That was such an incredible example of the police brutality and repression of the Black Panthers, which we saw then. It was connected to the general kind of repressive atmosphere of the then Nixon administration against a lot of radical movements, including the anti-war movement or movements of whites connected with the Black liberation movement. And a number of us at that time began to talk about how we could be part of the movement against racist and political repression, not just political repression.
After the end of the Chicago trial, John Froines and Lee Weiner were acquitted.
All men were convicted of contempt but granted bail after a week or so in jail from those contempt citations. John and I decided that we would move to New Haven to work on the political defense of the trial of Bobby Seale and Ericka Huggins, who had been indicted for conspiracy to commit murder in conjunction with a terrible thing that happened among the Black Panthers in New Haven, which was the killing of a purported member of the Black Panther Party by another member of the party.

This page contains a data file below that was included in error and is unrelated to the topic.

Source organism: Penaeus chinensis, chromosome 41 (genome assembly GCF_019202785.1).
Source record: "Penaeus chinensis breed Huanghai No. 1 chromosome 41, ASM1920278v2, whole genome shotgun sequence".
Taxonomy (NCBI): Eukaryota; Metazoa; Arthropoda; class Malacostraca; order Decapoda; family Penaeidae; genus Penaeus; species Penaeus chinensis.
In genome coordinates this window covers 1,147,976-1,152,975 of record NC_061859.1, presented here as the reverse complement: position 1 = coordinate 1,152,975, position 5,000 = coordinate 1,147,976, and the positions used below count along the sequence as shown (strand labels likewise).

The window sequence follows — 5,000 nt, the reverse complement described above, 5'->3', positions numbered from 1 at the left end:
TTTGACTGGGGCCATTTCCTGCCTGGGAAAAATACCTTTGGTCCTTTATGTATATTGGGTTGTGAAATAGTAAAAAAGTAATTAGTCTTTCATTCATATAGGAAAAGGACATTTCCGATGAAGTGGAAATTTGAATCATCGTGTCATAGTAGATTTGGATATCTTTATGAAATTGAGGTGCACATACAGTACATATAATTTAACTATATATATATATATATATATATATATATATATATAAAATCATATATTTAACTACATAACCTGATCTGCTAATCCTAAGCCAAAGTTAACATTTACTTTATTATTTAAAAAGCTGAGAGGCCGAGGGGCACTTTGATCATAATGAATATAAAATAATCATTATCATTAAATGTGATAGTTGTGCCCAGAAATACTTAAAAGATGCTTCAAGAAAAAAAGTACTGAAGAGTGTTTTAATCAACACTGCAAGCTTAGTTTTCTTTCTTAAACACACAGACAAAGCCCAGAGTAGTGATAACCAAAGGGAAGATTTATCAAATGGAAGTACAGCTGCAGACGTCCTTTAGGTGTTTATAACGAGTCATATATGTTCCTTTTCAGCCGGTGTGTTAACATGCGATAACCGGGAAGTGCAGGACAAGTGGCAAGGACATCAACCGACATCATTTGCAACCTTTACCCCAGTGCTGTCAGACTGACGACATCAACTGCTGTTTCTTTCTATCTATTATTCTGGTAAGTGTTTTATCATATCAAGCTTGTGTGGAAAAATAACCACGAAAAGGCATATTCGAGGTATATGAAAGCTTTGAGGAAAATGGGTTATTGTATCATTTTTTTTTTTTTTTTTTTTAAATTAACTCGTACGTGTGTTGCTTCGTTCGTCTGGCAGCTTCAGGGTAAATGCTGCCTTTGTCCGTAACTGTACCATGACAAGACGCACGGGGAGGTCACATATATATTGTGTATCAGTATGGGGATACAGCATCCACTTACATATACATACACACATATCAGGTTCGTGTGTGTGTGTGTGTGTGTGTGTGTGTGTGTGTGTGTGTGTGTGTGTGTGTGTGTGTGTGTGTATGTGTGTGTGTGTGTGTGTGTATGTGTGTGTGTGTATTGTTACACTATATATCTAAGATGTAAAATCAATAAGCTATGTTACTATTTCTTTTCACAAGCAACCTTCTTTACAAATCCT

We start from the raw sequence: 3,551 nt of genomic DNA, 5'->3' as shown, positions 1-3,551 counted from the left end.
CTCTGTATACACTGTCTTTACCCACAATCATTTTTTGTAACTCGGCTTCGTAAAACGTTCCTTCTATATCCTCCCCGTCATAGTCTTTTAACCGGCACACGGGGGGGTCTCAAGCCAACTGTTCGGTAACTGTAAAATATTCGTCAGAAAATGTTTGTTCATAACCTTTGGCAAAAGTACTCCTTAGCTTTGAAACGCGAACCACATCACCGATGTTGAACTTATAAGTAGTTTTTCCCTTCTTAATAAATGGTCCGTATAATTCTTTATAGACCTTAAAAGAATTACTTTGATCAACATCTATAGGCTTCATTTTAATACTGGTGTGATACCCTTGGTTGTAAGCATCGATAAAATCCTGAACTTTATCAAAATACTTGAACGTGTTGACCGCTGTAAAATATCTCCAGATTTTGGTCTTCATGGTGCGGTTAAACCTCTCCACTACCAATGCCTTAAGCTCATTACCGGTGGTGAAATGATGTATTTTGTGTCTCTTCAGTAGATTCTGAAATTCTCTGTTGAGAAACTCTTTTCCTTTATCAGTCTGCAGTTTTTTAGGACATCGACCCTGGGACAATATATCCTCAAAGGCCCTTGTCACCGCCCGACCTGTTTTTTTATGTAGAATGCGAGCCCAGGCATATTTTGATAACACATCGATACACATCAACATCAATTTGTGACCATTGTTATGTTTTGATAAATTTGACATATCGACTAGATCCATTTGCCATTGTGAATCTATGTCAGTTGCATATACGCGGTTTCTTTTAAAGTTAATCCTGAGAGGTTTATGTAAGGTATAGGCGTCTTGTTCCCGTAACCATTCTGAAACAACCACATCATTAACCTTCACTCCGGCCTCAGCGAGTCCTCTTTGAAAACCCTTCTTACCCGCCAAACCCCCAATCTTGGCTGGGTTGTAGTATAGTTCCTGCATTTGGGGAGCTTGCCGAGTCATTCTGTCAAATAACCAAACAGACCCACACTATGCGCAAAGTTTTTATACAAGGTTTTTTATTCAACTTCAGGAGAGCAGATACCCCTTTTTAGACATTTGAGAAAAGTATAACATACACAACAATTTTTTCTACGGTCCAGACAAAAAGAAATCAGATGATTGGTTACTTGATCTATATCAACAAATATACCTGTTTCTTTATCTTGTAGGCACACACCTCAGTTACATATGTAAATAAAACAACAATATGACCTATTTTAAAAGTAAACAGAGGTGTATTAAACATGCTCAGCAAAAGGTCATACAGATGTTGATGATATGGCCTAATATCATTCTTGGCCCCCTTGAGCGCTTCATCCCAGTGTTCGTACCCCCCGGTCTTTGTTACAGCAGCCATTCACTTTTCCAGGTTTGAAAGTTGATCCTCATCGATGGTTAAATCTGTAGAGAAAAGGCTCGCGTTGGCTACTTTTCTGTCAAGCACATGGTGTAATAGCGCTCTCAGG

It happened. Someone was murdered and several local Panthers were convicted of the crime before the Bobby Seale and Ericka Huggins trial even started. But John and I, having had this experience in Chicago, having lived in New Haven and still having contacts there, decided not to return to Eugene to resume his career as an assistant professor. He resigned from the University; he was not fired. We decided to move to New Haven to work with other activists there who were already working and doing some political organizing around that trial. So that’s what led us to this second year in this intense interlude of working around political trials. That’s what led us to New Haven.
VR: How did you survive financially?